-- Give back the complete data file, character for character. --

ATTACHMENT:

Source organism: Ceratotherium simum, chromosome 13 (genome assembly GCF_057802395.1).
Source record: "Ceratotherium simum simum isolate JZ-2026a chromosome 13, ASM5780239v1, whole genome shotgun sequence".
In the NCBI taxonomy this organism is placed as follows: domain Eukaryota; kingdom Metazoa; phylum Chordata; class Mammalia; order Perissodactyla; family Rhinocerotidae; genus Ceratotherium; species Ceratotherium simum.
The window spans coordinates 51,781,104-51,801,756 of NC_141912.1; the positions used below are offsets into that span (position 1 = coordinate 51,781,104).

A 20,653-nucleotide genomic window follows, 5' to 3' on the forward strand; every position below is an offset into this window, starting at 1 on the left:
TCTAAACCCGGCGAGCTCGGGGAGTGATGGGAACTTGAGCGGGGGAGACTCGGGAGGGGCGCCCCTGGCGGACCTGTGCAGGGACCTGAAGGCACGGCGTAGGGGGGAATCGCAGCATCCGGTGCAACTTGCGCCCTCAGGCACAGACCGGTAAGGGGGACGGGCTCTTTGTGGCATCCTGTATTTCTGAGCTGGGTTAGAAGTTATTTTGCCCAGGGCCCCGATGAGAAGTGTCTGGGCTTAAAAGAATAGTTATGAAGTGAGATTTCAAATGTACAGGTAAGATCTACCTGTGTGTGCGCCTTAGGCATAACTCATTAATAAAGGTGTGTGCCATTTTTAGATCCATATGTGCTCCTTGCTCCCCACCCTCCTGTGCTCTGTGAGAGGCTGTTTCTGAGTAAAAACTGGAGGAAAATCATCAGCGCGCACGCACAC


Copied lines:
Source organism: Ceratotherium simum, chromosome 13 (genome assembly GCF_057802395.1).
Source record: "Ceratotherium simum simum isolate JZ-2026a chromosome 13, ASM5780239v1, whole genome shotgun sequence".
In the NCBI taxonomy this organism is placed as follows: domain Eukaryota; kingdom Metazoa; phylum Chordata; class Mammalia; order Perissodactyla; family Rhinocerotidae; genus Ceratotherium; species Ceratotherium simum.
The window spans coordinates 51,781,104-51,801,756 of NC_141912.1; the positions used below are offsets into that span (position 1 = coordinate 51,781,104).

A 20,653-nucleotide genomic window follows, 5' to 3' on the forward strand; every position below is an offset into this window, starting at 1 on the left:
TCTAAACCCGGCGAGCTCGGGGAGTGATGGGAACTTGAGCGGGGGAGACTCGGGAGGGGCGCCCCTGGCGGACCTGTGCAGGGACCTGAAGGCACGGCGTAGGGGGGAATCGCAGCATCCGGTGCAACTTGCGCCCTCAGGCACAGACCGGTAAGGGGGACGGGCTCTTTGTGGCATCCTGTATTTCTGAGCTGGGTTAGAAGTTATTTTGCCCAGGGCCCCGATGAGAAGTGTCTGGGCTTAAAAGAATAGTTATGAAGTGAGATTTCAAATGTACAGGTAAGATCTACCTGTGTGTGCGCCTTAGGCATAACTCATTAATAAAGGTGTGTGCCATTTTTAGATCCATATGTGCTCCTTGCTCCCCACCCTCCTGTGCTCTGTGAGAGGCTGTTTCTGAGTAAAAACTGGAGGAAAATCATCAGCGCGCACGCACAC